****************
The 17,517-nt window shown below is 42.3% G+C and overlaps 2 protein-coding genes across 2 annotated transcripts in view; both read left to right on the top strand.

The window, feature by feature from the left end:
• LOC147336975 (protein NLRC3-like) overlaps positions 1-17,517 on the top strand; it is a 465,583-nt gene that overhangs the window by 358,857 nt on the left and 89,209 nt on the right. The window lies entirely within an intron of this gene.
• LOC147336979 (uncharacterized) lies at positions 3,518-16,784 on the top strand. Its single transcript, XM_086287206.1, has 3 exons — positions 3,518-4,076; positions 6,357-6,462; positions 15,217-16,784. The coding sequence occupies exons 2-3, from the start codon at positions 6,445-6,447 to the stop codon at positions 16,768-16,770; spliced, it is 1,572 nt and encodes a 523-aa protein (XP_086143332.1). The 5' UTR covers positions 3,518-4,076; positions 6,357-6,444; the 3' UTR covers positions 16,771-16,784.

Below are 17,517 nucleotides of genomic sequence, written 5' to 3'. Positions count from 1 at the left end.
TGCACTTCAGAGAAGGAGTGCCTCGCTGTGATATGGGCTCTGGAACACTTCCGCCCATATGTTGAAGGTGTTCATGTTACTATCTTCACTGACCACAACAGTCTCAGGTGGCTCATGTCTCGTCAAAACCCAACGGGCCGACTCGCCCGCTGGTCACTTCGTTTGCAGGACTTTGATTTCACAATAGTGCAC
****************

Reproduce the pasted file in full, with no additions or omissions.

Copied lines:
The 17,517-nt window shown below is 42.3% G+C and overlaps 2 protein-coding genes across 2 annotated transcripts in view; both read left to right on the top strand.

The window, feature by feature from the left end:
• LOC147336975 (protein NLRC3-like) overlaps positions 1-17,517 on the top strand; it is a 465,583-nt gene that overhangs the window by 358,857 nt on the left and 89,209 nt on the right. The window lies entirely within an intron of this gene.
• LOC147336979 (uncharacterized) lies at positions 3,518-16,784 on the top strand. Its single transcript, XM_086287206.1, has 3 exons — positions 3,518-4,076; positions 6,357-6,462; positions 15,217-16,784. The coding sequence occupies exons 2-3, from the start codon at positions 6,445-6,447 to the stop codon at positions 16,768-16,770; spliced, it is 1,572 nt and encodes a 523-aa protein (XP_086143332.1). The 5' UTR covers positions 3,518-4,076; positions 6,357-6,444; the 3' UTR covers positions 16,771-16,784.

Below are 17,517 nucleotides of genomic sequence, written 5' to 3'. Positions count from 1 at the left end.
TGCACTTCAGAGAAGGAGTGCCTCGCTGTGATATGGGCTCTGGAACACTTCCGCCCATATGTTGAAGGTGTTCATGTTACTATCTTCACTGACCACAACAGTCTCAGGTGGCTCATGTCTCGTCAAAACCCAACGGGCCGACTCGCCCGCTGGTCACTTCGTTTGCAGGACTTTGATTTCACAATAGTGCAC